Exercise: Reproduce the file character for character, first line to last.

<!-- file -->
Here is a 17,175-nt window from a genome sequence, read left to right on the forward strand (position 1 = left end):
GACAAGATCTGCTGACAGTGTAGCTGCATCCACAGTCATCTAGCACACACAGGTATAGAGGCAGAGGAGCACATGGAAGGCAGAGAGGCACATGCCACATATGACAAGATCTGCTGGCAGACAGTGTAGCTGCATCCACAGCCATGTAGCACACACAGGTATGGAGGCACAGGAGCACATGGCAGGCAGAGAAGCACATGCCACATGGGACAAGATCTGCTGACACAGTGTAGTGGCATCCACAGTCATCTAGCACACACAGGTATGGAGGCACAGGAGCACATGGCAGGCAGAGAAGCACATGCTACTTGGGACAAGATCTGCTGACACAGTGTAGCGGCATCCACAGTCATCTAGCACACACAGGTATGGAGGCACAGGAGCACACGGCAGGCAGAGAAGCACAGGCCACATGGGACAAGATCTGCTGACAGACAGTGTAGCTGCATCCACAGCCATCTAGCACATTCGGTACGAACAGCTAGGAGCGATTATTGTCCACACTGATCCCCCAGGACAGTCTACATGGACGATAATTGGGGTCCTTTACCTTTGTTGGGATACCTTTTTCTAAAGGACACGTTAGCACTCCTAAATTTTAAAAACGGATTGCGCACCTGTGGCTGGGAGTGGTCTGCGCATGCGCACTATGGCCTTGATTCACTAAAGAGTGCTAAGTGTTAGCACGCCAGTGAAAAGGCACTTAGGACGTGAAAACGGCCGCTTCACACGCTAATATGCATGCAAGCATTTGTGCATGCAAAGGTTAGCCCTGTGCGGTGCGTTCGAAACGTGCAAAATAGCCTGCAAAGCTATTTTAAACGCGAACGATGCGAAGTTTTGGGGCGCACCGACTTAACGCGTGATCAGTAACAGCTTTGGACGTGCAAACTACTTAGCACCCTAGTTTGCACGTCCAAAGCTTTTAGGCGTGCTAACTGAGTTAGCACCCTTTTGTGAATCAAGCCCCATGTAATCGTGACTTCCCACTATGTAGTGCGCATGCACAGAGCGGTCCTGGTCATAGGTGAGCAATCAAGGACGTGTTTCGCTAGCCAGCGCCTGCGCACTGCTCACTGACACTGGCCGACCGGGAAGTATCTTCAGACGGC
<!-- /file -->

Here is a 17,175-nt window from a genome sequence, read left to right on the forward strand (position 1 = left end):
GACAAGATCTGCTGACAGTGTAGCTGCATCCACAGTCATCTAGCACACACAGGTATAGAGGCAGAGGAGCACATGGAAGGCAGAGAGGCACATGCCACATATGACAAGATCTGCTGGCAGACAGTGTAGCTGCATCCACAGCCATGTAGCACACACAGGTATGGAGGCACAGGAGCACATGGCAGGCAGAGAAGCACATGCCACATGGGACAAGATCTGCTGACACAGTGTAGTGGCATCCACAGTCATCTAGCACACACAGGTATGGAGGCACAGGAGCACATGGCAGGCAGAGAAGCACATGCTACTTGGGACAAGATCTGCTGACACAGTGTAGCGGCATCCACAGTCATCTAGCACACACAGGTATGGAGGCACAGGAGCACACGGCAGGCAGAGAAGCACAGGCCACATGGGACAAGATCTGCTGACAGACAGTGTAGCTGCATCCACAGCCATCTAGCACATTCGGTACGAACAGCTAGGAGCGATTATTGTCCACACTGATCCCCCAGGACAGTCTACATGGACGATAATTGGGGTCCTTTACCTTTGTTGGGATACCTTTTTCTAAAGGACACGTTAGCACTCCTAAATTTTAAAAACGGATTGCGCACCTGTGGCTGGGAGTGGTCTGCGCATGCGCACTATGGCCTTGATTCACTAAAGAGTGCTAAGTGTTAGCACGCCAGTGAAAAGGCACTTAGGACGTGAAAACGGCCGCTTCACACGCTAATATGCATGCAAGCATTTGTGCATGCAAAGGTTAGCCCTGTGCGGTGCGTTCGAAACGTGCAAAATAGCCTGCAAAGCTATTTTAAACGCGAACGATGCGAAGTTTTGGGGCGCACCGACTTAACGCGTGATCAGTAACAGCTTTGGACGTGCAAACTACTTAGCACCCTAGTTTGCACGTCCAAAGCTTTTAGGCGTGCTAACTGAGTTAGCACCCTTTTGTGAATCAAGCCCCATGTAATCGTGACTTCCCACTATGTAGTGCGCATGCACAGAGCGGTCCTGGTCATAGGTGAGCAATCAAGGACGTGTTTCGCTAGCCAGCGCCTGCGCACTGCTCACTGACACTGGCCGACCGGGAAGTATCTTCAGACGGC